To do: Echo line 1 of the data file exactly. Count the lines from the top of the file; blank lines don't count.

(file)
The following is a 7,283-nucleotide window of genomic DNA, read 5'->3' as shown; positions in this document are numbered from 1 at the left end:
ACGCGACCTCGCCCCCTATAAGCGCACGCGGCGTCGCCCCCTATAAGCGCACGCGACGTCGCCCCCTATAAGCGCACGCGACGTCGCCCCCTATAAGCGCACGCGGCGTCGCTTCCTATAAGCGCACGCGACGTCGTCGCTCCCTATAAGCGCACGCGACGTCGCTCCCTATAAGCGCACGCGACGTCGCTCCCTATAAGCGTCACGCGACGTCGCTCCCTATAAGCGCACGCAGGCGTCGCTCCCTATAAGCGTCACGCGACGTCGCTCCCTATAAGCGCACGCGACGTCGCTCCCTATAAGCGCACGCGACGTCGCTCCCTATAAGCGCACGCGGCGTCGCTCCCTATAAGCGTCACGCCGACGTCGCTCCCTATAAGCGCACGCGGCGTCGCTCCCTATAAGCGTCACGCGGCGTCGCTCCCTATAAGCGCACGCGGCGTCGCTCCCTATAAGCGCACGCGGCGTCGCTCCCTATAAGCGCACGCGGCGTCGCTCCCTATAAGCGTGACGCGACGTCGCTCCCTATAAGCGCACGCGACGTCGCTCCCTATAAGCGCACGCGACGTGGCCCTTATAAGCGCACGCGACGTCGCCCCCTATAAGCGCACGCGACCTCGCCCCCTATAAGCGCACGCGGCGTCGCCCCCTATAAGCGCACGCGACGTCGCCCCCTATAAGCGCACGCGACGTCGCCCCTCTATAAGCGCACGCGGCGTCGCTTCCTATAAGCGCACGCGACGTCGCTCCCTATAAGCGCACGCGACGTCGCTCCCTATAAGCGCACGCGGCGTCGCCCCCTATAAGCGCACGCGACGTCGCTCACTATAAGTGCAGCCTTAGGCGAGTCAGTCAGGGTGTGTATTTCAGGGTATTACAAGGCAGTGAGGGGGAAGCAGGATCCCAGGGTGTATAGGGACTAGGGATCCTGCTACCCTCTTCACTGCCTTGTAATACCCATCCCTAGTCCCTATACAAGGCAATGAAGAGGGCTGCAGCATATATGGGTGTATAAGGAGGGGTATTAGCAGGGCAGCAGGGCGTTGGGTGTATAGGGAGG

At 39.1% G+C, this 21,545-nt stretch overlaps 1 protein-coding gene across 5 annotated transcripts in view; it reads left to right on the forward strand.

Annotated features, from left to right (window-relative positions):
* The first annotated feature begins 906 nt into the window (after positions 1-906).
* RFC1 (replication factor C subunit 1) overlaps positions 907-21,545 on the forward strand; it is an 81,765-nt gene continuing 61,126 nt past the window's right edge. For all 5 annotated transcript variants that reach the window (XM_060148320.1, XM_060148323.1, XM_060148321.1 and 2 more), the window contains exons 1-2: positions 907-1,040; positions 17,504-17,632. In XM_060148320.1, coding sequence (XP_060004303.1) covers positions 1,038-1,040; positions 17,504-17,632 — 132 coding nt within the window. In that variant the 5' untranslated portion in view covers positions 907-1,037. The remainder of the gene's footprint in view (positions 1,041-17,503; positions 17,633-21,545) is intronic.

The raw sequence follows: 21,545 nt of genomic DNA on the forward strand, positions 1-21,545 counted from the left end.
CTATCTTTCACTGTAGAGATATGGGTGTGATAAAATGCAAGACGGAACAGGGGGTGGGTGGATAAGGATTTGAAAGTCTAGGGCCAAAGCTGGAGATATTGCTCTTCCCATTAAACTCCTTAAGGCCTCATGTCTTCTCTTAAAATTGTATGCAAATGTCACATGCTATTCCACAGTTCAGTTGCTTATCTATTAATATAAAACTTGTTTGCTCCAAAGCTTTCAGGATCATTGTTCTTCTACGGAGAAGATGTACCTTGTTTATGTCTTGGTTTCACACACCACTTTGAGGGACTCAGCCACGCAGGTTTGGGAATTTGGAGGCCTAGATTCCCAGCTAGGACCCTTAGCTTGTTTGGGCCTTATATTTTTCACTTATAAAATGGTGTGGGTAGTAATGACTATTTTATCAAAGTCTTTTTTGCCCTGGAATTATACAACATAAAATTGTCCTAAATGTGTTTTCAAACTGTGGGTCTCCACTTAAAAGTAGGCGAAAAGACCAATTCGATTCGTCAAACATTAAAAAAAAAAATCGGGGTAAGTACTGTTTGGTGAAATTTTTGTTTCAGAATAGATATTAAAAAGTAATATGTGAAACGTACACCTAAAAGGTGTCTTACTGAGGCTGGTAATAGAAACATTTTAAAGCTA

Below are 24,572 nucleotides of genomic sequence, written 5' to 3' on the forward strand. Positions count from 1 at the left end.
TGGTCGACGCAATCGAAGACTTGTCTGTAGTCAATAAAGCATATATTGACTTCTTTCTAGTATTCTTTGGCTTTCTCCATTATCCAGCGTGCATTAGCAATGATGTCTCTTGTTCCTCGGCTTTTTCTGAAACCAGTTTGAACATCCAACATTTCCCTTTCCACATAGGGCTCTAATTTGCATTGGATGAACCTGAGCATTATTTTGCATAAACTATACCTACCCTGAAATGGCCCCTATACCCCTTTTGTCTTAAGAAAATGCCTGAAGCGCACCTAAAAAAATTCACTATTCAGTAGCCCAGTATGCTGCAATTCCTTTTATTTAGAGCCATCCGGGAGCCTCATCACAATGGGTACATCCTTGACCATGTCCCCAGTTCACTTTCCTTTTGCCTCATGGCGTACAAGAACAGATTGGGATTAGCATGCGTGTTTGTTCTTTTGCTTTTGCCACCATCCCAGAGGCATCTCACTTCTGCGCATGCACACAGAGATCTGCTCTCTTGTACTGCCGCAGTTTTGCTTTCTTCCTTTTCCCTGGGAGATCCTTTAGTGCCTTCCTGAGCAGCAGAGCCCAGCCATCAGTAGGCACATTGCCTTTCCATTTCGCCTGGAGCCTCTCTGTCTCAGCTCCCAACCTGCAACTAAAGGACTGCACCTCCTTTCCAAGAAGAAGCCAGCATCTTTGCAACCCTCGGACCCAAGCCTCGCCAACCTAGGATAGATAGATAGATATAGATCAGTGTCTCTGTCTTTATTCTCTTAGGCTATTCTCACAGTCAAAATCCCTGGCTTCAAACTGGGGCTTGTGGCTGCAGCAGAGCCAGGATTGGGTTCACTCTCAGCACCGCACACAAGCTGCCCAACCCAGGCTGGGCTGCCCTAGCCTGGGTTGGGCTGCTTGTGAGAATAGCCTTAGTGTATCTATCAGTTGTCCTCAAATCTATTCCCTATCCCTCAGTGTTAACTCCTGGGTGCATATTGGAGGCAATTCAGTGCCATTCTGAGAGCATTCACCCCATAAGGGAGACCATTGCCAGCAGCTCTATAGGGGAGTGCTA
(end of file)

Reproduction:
The following is a 7,283-nucleotide window of genomic DNA, read 5'->3' as shown; positions in this document are numbered from 1 at the left end: